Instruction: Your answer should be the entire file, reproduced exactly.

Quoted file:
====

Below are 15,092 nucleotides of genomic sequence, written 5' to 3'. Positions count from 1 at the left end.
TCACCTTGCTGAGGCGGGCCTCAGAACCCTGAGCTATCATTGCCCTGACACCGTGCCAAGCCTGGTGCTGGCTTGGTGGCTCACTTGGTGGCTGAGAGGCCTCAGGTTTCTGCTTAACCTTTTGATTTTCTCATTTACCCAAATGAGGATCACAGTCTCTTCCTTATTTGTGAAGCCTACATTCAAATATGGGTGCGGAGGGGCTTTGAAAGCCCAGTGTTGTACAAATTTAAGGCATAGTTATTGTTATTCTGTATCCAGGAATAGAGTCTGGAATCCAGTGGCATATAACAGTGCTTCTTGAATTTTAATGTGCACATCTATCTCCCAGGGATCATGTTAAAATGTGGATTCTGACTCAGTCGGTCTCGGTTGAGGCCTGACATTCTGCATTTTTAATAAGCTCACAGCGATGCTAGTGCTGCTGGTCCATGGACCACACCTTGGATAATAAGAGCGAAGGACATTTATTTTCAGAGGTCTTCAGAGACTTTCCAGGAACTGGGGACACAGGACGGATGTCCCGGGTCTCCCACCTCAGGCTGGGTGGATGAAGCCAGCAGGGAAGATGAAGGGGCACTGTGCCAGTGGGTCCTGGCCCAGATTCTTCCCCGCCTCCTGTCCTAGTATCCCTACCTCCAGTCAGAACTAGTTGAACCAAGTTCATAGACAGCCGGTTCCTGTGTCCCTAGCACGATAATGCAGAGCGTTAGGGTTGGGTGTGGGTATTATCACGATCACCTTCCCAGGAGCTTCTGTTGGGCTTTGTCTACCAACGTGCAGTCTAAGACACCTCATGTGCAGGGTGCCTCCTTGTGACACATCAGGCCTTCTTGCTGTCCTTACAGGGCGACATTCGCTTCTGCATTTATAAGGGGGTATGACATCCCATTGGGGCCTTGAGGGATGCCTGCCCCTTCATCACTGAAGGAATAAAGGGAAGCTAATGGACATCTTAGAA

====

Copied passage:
Below are 15,092 nucleotides of genomic sequence, written 5' to 3'. Positions count from 1 at the left end.
TCACCTTGCTGAGGCGGGCCTCAGAACCCTGAGCTATCATTGCCCTGACACCGTGCCAAGCCTGGTGCTGGCTTGGTGGCTCACTTGGTGGCTGAGAGGCCTCAGGTTTCTGCTTAACCTTTTGATTTTCTCATTTACCCAAATGAGGATCACAGTCTCTTCCTTATTTGTGAAGCCTACATTCAAATATGGGTGCGGAGGGGCTTTGAAAGCCCAGTGTTGTACAAATTTAAGGCATAGTTATTGTTATTCTGTATCCAGGAATAGAGTCTGGAATCCAGTGGCATATAACAGTGCTTCTTGAATTTTAATGTGCACATCTATCTCCCAGGGATCATGTTAAAATGTGGATTCTGACTCAGTCGGTCTCGGTTGAGGCCTGACATTCTGCATTTTTAATAAGCTCACAGCGATGCTAGTGCTGCTGGTCCATGGACCACACCTTGGATAATAAGAGCGAAGGACATTTATTTTCAGAGGTCTTCAGAGACTTTCCAGGAACTGGGGACACAGGACGGATGTCCCGGGTCTCCCACCTCAGGCTGGGTGGATGAAGCCAGCAGGGAAGATGAAGGGGCACTGTGCCAGTGGGTCCTGGCCCAGATTCTTCCCCGCCTCCTGTCCTAGTATCCCTACCTCCAGTCAGAACTAGTTGAACCAAGTTCATAGACAGCCGGTTCCTGTGTCCCTAGCACGATAATGCAGAGCGTTAGGGTTGGGTGTGGGTATTATCACGATCACCTTCCCAGGAGCTTCTGTTGGGCTTTGTCTACCAACGTGCAGTCTAAGACACCTCATGTGCAGGGTGCCTCCTTGTGACACATCAGGCCTTCTTGCTGTCCTTACAGGGCGACATTCGCTTCTGCATTTATAAGGGGGTATGACATCCCATTGGGGCCTTGAGGGATGCCTGCCCCTTCATCACTGAAGGAATAAAGGGAAGCTAATGGACATCTTAGAA